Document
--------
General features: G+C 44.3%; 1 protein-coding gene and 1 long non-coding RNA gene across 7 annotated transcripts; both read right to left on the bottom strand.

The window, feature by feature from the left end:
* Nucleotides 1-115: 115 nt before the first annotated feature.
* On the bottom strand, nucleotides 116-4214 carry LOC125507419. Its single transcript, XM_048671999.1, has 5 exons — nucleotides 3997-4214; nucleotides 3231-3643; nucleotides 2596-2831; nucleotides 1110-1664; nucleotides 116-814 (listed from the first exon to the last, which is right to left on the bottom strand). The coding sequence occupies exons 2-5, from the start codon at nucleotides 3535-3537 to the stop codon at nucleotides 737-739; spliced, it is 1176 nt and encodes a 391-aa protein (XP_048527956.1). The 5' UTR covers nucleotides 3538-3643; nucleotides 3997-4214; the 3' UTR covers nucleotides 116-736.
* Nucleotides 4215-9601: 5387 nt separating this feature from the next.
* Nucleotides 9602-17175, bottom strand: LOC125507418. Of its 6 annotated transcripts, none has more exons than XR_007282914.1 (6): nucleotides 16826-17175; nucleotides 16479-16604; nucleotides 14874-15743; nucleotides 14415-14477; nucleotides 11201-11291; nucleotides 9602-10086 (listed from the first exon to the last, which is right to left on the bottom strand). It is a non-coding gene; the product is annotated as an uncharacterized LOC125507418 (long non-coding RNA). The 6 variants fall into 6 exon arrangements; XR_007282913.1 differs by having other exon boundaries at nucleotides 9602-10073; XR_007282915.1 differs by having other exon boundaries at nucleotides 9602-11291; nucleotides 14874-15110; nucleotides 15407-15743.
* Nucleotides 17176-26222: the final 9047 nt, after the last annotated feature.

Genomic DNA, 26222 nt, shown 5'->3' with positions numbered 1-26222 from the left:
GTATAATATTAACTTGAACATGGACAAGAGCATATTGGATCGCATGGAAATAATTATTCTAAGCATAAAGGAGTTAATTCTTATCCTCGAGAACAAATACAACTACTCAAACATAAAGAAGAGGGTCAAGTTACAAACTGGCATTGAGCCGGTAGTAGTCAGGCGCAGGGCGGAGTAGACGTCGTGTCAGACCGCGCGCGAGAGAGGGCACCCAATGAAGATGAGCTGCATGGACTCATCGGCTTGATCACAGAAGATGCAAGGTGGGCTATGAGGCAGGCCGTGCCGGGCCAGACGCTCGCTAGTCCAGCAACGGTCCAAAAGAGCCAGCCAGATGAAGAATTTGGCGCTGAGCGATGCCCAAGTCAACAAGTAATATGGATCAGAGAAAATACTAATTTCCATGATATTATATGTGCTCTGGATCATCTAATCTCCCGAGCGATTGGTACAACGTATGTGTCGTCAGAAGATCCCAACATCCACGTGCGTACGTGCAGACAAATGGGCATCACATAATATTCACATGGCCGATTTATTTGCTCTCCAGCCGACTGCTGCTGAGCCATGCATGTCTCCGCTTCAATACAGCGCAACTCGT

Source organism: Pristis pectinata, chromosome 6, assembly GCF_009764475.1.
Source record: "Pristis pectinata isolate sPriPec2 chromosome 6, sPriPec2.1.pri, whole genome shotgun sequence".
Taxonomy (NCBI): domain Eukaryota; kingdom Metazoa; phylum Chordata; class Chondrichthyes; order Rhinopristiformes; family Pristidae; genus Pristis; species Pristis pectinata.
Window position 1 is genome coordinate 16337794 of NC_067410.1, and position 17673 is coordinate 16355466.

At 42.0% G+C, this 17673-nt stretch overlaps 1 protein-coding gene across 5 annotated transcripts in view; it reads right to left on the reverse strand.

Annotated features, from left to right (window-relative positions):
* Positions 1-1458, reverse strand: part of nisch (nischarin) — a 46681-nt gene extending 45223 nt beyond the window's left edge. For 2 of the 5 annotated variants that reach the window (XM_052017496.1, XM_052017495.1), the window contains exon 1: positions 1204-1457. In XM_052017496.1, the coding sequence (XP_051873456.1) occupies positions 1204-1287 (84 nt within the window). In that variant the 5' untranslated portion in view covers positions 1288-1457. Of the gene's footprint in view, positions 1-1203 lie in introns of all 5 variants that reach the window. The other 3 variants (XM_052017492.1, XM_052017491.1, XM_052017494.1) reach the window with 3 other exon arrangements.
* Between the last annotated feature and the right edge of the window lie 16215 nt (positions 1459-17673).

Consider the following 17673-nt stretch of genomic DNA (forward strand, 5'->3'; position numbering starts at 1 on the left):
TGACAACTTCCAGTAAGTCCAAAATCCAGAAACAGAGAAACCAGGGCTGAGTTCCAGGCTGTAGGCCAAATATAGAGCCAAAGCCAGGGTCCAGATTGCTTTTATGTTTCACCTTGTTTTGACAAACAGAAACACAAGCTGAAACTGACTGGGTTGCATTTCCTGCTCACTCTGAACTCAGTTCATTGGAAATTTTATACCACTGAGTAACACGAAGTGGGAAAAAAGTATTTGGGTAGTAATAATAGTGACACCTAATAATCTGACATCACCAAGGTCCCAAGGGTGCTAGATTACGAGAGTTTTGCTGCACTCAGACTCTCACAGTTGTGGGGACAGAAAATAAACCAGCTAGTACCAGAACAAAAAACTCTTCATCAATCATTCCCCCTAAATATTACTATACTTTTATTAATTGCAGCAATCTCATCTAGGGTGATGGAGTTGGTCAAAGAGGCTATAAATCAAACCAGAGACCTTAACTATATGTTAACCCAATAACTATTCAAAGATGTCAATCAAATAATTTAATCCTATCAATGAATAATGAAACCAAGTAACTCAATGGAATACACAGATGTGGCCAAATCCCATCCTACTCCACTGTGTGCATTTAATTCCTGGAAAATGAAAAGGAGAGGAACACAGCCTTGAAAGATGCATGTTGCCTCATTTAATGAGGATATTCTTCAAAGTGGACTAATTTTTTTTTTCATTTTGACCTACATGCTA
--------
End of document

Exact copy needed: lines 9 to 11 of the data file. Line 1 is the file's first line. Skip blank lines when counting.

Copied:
GTATAATATTAACTTGAACATGGACAAGAGCATATTGGATCGCATGGAAATAATTATTCTAAGCATAAAGGAGTTAATTCTTATCCTCGAGAACAAATACAACTACTCAAACATAAAGAAGAGGGTCAAGTTACAAACTGGCATTGAGCCGGTAGTAGTCAGGCGCAGGGCGGAGTAGACGTCGTGTCAGACCGCGCGCGAGAGAGGGCACCCAATGAAGATGAGCTGCATGGACTCATCGGCTTGATCACAGAAGATGCAAGGTGGGCTATGAGGCAGGCCGTGCCGGGCCAGACGCTCGCTAGTCCAGCAACGGTCCAAAAGAGCCAGCCAGATGAAGAATTTGGCGCTGAGCGATGCCCAAGTCAACAAGTAATATGGATCAGAGAAAATACTAATTTCCATGATATTATATGTGCTCTGGATCATCTAATCTCCCGAGCGATTGGTACAACGTATGTGTCGTCAGAAGATCCCAACATCCACGTGCGTACGTGCAGACAAATGGGCATCACATAATATTCACATGGCCGATTTATTTGCTCTCCAGCCGACTGCTGCTGAGCCATGCATGTCTCCGCTTCAATACAGCGCAACTCGT

Source organism: Pristis pectinata, chromosome 6, assembly GCF_009764475.1.
Source record: "Pristis pectinata isolate sPriPec2 chromosome 6, sPriPec2.1.pri, whole genome shotgun sequence".